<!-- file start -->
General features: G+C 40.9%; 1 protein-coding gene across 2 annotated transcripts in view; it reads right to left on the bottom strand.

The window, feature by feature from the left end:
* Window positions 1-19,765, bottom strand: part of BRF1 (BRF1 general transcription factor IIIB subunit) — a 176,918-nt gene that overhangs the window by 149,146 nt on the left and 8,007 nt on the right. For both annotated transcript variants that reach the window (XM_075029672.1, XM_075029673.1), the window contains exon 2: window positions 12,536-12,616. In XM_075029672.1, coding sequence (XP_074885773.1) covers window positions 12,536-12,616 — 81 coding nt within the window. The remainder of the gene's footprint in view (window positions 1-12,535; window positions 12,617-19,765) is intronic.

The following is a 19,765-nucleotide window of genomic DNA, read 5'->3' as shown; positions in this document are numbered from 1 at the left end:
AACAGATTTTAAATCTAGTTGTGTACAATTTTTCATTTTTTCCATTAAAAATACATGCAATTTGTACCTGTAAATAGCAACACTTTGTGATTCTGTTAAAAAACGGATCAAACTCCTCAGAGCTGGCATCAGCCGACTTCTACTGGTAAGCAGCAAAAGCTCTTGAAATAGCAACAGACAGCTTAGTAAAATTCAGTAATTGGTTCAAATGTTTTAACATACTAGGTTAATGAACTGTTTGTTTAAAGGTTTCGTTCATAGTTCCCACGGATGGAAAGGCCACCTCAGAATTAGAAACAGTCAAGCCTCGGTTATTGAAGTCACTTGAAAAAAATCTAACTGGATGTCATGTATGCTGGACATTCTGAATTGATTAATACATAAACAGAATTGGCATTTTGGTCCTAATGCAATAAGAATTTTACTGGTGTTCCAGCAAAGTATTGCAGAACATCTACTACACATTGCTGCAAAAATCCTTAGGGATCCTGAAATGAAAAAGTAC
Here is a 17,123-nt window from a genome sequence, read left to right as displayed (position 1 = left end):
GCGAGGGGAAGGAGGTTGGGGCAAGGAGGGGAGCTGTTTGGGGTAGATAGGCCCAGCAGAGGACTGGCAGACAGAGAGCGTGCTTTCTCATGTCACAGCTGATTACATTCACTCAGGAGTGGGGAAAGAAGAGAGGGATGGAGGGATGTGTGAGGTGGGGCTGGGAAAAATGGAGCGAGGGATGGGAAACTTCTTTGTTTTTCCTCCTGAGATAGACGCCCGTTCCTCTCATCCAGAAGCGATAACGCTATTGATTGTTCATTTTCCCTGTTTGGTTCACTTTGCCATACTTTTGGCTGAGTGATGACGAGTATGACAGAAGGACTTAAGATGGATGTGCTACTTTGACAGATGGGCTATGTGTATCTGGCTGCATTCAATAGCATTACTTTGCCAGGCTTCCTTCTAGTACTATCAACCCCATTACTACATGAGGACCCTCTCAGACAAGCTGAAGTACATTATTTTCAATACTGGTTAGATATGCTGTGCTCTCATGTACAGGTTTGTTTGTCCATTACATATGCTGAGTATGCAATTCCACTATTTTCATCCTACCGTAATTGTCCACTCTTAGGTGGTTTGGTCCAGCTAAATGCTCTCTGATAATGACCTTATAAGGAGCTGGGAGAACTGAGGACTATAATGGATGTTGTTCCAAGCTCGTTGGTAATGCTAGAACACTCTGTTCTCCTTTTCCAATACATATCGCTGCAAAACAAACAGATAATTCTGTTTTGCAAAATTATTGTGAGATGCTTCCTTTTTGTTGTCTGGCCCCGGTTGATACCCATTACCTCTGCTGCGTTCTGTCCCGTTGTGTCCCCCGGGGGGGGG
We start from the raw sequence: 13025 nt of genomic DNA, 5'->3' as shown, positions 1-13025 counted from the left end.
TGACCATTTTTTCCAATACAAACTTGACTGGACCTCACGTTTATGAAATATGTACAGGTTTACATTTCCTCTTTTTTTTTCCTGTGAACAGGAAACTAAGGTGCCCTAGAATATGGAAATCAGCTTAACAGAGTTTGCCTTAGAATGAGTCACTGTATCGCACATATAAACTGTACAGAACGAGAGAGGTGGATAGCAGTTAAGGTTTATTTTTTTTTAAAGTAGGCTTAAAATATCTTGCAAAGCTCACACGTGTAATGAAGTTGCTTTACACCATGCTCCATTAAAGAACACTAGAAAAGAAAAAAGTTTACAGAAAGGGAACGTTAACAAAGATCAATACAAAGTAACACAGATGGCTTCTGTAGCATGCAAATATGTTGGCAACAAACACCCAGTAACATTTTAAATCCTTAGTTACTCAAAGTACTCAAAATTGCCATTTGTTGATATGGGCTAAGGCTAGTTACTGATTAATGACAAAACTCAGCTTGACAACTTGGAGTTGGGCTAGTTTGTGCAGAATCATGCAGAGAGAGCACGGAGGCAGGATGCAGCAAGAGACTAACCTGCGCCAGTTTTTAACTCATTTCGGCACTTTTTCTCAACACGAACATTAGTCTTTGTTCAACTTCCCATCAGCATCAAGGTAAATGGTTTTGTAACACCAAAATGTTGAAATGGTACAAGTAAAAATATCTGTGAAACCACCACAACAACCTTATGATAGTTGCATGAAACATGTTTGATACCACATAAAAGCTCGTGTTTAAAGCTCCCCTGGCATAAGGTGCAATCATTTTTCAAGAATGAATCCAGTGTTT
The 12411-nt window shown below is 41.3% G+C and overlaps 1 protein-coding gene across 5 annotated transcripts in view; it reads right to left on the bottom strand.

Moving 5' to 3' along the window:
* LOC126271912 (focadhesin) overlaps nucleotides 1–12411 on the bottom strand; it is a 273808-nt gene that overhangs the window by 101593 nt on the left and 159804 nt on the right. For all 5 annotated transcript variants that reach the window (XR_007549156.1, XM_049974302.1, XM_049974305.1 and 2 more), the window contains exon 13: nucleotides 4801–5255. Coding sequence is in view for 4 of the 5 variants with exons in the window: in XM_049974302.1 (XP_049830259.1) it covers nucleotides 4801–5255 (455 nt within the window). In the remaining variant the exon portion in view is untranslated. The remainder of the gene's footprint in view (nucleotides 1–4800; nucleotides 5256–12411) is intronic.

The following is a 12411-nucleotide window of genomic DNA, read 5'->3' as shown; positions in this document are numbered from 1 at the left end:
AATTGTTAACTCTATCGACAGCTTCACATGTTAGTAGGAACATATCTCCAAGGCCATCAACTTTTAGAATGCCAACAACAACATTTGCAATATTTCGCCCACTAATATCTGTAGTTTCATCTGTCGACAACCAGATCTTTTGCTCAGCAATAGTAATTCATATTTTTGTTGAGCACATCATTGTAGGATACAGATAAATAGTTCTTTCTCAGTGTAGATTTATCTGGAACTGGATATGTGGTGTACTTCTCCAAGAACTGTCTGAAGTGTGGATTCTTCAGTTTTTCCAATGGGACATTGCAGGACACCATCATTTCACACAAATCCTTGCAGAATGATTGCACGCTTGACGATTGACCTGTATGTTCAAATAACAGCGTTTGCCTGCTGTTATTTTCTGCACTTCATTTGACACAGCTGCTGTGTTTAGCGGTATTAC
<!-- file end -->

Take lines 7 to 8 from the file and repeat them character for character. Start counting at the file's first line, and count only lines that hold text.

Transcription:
GCGAGGGGAAGGAGGTTGGGGCAAGGAGGGGAGCTGTTTGGGGTAGATAGGCCCAGCAGAGGACTGGCAGACAGAGAGCGTGCTTTCTCATGTCACAGCTGATTACATTCACTCAGGAGTGGGGAAAGAAGAGAGGGATGGAGGGATGTGTGAGGTGGGGCTGGGAAAAATGGAGCGAGGGATGGGAAACTTCTTTGTTTTTCCTCCTGAGATAGACGCCCGTTCCTCTCATCCAGAAGCGATAACGCTATTGATTGTTCATTTTCCCTGTTTGGTTCACTTTGCCATACTTTTGGCTGAGTGATGACGAGTATGACAGAAGGACTTAAGATGGATGTGCTACTTTGACAGATGGGCTATGTGTATCTGGCTGCATTCAATAGCATTACTTTGCCAGGCTTCCTTCTAGTACTATCAACCCCATTACTACATGAGGACCCTCTCAGACAAGCTGAAGTACATTATTTTCAATACTGGTTAGATATGCTGTGCTCTCATGTACAGGTTTGTTTGTCCATTACATATGCTGAGTATGCAATTCCACTATTTTCATCCTACCGTAATTGTCCACTCTTAGGTGGTTTGGTCCAGCTAAATGCTCTCTGATAATGACCTTATAAGGAGCTGGGAGAACTGAGGACTATAATGGATGTTGTTCCAAGCTCGTTGGTAATGCTAGAACACTCTGTTCTCCTTTTCCAATACATATCGCTGCAAAACAAACAGATAATTCTGTTTTGCAAAATTATTGTGAGATGCTTCCTTTTTGTTGTCTGGCCCCGGTTGATACCCATTACCTCTGCTGCGTTCTGTCCCGTTGTGTCCCCCGGGGGGGGG
We start from the raw sequence: 13025 nt of genomic DNA, 5'->3' as shown, positions 1-13025 counted from the left end.